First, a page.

When it’s possible POs can show the “servant-first” side but is it real? May be, may be not. Usually one person cannot be both.

POs will always remain biased towards the product, the goals and faster delivery. Reason why we have Scrum Masters to neutralise that dominance by guarding the development team when needed. Every role on Scrum has a purpose of why they are dedicated, this is one of many.

Are you a Product Owner, what’s your take?

Do you Lead first or Serve first?

Let us know.

What “TDD” stands for Vs What TDD is for

X: We need to follow TDD to reduce the number of bugs we get in live.

Y: Yes we might have to from now on. We also need to compliment it with BDD.

Z: Erm.. what does TDD have to do with live bugs? We need to follow ATDD.

Stakeholder: I simply wanted to convey the message that we are getting too many live bugs on feature “A”. May be that area need attention and few more tests to monitor the stability.

Common language and shared understanding is clearly missing on the above conversation. Partly because TDD stands for “Test Driven Development”. Self testing code is what we are after. There are many ways to write self testing code and TDD is one of the best approaches for doing just that. It doesn’t mean it is the only approach. Unit testing is the other more prominent contender.

Before we go further, lets expand the acronyms for those who are new to the concepts or new in the field of software development:

TDD – Test Driven Development

BDD – Behaviour Driven Development

ATDD – Acceptance Test Driven Development

TDD is NOT about testing

It’s true that we write a test before we write any code in TDD. It’s also true that we create a suite of tests that can be dependable during Continuous Integration (CI). What we fail to explain in this process, is to clarify a non-technical member that the core benefit of –

TDD is to help design an excellent architecture. The tests and the resulting suite are merely a byproduct.

TDD tests are robust and can confirm if a new commit have broken the existing build or not. Although, what it cannot confirm that if that awesome commit actually meets the acceptance criteria. A solid robust commit have every possible chance to be completely useless, unless we run end to end tests to verify the acceptance criteria. It assures quality but it is created by developers for themselves to clarify the low level architectural requirements.

A self testing code, hence, is a sanity check of the codebase’s stability and not necessarily a check on what the end users are expecting.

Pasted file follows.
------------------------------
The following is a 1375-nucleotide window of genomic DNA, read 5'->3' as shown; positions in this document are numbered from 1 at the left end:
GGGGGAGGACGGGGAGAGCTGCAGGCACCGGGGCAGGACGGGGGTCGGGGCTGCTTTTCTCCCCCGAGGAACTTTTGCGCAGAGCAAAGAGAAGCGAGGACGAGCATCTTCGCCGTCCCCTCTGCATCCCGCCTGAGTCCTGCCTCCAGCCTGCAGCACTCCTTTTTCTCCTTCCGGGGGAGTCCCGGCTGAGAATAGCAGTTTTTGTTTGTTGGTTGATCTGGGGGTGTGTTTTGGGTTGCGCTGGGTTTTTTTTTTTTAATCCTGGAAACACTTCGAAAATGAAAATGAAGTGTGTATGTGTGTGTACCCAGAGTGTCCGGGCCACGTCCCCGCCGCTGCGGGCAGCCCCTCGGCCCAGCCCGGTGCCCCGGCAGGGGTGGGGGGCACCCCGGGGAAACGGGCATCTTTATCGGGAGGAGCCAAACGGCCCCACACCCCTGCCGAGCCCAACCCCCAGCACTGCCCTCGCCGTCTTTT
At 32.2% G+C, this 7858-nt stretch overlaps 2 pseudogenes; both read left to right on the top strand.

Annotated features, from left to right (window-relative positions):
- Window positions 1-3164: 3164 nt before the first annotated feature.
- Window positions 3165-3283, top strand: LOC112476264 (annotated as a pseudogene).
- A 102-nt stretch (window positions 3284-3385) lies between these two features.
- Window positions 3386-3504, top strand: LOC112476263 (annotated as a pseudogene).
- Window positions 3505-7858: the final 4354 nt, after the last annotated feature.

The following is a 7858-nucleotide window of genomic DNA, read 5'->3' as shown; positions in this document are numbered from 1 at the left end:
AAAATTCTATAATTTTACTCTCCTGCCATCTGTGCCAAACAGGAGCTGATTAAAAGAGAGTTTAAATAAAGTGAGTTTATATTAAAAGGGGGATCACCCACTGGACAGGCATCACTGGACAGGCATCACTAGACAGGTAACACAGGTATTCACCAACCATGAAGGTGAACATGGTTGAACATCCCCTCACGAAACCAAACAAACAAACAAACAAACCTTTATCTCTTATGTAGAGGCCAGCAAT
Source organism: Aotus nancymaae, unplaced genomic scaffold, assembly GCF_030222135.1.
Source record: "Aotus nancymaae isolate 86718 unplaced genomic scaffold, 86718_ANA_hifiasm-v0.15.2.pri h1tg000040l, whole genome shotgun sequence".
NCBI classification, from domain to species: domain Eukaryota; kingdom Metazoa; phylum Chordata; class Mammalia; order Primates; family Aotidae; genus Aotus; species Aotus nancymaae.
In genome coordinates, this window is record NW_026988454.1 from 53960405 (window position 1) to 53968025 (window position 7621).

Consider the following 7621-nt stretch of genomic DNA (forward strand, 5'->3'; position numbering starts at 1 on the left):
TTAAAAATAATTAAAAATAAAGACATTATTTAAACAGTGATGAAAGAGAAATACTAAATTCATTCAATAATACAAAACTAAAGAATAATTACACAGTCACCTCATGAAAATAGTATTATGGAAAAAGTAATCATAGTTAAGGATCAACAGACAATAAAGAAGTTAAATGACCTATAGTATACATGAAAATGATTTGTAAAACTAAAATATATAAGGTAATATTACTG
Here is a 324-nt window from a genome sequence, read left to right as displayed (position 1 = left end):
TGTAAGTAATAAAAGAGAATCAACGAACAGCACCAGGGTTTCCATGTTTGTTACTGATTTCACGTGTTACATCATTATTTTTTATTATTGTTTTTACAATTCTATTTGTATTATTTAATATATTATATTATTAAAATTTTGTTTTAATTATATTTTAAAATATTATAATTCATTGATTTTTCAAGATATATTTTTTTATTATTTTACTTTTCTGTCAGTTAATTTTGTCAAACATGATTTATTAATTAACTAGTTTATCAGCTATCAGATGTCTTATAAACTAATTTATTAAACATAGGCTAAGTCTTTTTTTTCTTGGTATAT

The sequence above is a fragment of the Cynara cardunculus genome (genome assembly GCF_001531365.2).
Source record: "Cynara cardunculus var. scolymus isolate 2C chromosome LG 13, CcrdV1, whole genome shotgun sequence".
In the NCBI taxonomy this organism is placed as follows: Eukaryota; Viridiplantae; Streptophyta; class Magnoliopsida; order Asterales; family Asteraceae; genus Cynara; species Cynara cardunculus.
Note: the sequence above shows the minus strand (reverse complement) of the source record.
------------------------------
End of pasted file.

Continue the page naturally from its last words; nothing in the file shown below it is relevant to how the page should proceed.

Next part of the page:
TDD is NOT the same as Unit Testing

Another way of creating self testing code is writing Unit tests after the code is implemented. The purpose is same as TDD, fast feedback about a commit. Although –

Unit Tests does not assure quality, it confirms an existing logic.

Why? Because the Unit tests can only see that a logic exists. Whether the logic is right or wrong, it is too late for that. Any test written after the code is implemented never assures quality. It simply confirms “yeah that’s what it does, no idea if that’s what it’s suppose to do or not“.

Assuring vs Controlling

Quality Assurance (QA) and Quality Control (QC aka Testing) have very different purpose.

  • QA prevents bug where as QC controls the known bugs to a manageable level.
  • QA is about discovering plausible scenarios as a team before coding, QC is about executing the tests manually/automated to discover edge cases after coding.
  • QA requires a whole team to focus on quality from the moment an acceptance criteria is written. QC is historically what all testers do and consider as their job.

Only if we focus on prevention early on, we may not need a dedicated role as a Tester. If you are writing the code, you should fully own the practice of confirming if it does what it’s suppose to do. Anyway..

So, TDD assures the quality of the design & architecture, which is great but not enough. Integrations tests and the end to end UI tests on the other hand are about QC. It certainly depends on when they are written – in ATDD they are written before the code is implemented. Not many companies follow ATDD, reason why most Integration & UI tests are written too late after the feature is already deployed on a staging environment.

In fact, we write these tests NOT to “test” anything; we write them to save time during regression testing, to save manual effort of repetitive tasks and cover our arse in the hope that the end users/stakeholders might accept the iteration, that’s all. It’s a team responsibility to assure quality not any particular individual’s.